Museo dell’Opera del Duomo named top cultural visit

Recent analysis examines visitor experience

Samantha Vaughn
February 7, 2017 - 15:38

The Museo dell’Opera del Duomo earns the top spot for best cultural visit, according to a recent study by Sociometrica.

 

The measuring tool? Over 14,000 English-language comments, opinions and visitor accounts published on social media channels, principally TripAdvisor, between October and December 2016.

 

With the help of analysis software, Sociometrica examined the most common sentiments used to express visitors’ experiences. Ten of Florence’s highlight attractions were analyzed: all five components of the Grande Museo del Duomo (the Museo dell’Opera del Duomo, the Baptistery, Brunelleschi’s Dome, the Cathedral and Giotto’s Bell Tower), the Uffizi Gallery, Accademia Gallery, Boboli Gardens, Palazzo Pitti and Medici Chapels. On a scale from 0 to 100 points, all ten Florentine institutions scored an 80 or above, with the Museo dell’Opera del Duomo at the forefront with 90 points, followed closely by the Baptistery at 89 points. The Uffizi Gallery scored the lowest of the ten (83 points), though it is important to note that the aspects that negatively impacted the museum were, for the most part, not based on the museum itself but rather outside factors that unfortunately influenced the quality and perception of the visit.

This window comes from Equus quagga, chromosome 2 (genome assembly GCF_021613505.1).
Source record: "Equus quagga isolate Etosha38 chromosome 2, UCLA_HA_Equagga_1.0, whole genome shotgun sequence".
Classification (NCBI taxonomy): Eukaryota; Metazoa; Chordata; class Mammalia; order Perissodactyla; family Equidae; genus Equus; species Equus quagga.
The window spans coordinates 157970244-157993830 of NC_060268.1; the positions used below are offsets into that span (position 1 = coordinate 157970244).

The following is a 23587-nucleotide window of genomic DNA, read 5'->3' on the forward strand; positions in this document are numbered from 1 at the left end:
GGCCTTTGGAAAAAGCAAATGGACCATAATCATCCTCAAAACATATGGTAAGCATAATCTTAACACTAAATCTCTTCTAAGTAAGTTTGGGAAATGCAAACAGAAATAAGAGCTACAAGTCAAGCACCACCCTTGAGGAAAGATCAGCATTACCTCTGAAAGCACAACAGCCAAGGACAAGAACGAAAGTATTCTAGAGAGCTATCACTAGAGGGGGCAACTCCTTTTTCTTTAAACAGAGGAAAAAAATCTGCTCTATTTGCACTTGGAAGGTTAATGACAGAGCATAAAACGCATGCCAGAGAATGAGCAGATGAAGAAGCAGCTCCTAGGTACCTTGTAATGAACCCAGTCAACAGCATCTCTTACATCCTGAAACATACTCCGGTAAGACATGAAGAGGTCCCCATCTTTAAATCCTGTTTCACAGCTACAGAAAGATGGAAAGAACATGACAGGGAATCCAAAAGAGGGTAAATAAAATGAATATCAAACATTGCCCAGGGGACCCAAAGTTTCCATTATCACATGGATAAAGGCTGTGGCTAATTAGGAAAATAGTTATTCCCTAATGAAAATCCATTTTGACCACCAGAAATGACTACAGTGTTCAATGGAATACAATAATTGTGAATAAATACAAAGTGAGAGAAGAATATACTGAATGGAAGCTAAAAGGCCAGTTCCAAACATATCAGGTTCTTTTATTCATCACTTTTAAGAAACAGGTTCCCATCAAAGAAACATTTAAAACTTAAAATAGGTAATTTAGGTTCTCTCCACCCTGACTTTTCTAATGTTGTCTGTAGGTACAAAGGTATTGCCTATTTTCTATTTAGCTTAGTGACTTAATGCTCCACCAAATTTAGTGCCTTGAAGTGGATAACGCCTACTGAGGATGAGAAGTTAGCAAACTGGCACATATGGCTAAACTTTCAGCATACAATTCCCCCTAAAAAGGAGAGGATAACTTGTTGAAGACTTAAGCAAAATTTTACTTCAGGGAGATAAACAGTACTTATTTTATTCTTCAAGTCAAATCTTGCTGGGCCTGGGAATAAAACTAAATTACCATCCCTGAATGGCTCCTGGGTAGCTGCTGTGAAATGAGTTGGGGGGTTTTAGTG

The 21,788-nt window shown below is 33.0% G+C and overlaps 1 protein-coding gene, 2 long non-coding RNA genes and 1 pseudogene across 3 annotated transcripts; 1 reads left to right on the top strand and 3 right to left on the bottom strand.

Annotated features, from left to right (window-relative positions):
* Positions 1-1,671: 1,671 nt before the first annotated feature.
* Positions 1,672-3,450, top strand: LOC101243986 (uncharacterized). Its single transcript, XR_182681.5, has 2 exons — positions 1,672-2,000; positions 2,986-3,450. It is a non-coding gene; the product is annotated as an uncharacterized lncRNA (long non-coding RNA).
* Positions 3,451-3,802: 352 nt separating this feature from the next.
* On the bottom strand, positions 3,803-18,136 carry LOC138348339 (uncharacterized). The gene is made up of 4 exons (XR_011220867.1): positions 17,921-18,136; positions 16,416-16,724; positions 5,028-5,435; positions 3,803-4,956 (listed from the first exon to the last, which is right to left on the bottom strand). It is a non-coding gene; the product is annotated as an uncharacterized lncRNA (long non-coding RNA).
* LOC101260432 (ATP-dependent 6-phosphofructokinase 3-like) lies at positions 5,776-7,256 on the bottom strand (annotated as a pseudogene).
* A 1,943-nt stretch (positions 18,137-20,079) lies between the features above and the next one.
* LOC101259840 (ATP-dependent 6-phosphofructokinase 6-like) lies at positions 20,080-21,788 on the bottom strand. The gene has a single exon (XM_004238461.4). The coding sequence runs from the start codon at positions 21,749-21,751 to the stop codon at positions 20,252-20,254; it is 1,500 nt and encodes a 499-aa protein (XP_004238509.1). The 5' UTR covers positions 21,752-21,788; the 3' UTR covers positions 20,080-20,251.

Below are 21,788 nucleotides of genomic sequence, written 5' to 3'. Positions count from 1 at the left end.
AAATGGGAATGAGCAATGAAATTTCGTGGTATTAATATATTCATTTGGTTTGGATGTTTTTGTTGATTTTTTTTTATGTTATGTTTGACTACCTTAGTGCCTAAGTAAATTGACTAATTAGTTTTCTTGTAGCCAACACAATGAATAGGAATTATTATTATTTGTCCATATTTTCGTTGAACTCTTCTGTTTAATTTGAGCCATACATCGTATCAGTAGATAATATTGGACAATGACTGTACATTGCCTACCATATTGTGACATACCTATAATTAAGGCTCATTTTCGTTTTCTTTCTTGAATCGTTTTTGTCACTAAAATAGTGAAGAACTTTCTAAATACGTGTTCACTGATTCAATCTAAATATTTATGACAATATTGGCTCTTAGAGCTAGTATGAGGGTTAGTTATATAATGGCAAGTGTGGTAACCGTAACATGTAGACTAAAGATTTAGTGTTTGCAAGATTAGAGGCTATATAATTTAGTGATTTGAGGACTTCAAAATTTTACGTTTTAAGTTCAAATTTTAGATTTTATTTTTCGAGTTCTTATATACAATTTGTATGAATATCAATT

The analysis of the social media comments pinpointed the most common words used by visitors when describing their experiences in Florence and at these attractions. The top ten positive words utilized were: beautiful, worth, good, amazing, enjoy, interesting, nice, unique, best and wonderful. Among the negatives were crowded, wait, narrow, disappoint and expensive. It perhaps goes without saying that these words are hardly surprising. No one would argue that a four-hour wait isn’t a negative experience, nor can we disagree that seeing the David in person or marveling at the Byzantine wonder that is the Baptistery ceiling is wonderful, amazing. But though the results may not be surprising news, the research itself is significant for the museums and places cited.

 

By analyzing unfiltered opinions, we are rewarded with the authentic voice of tourists, not the result of an observer’s interpretation. It is a true picture what visiting Florence is like. The research also establishes a hierarchy of topics: no one need assume what tourists are interested in seeing when the answer is right there in the comments, opinions and accounts. Unlike responses to a visitor survey, the visitors talk about what they want to, good or bad. Knowing this data can help museums and places adapt more pertinent strategies in the quest to improve the perception and value of the visitor experience, and along with it, their brand.

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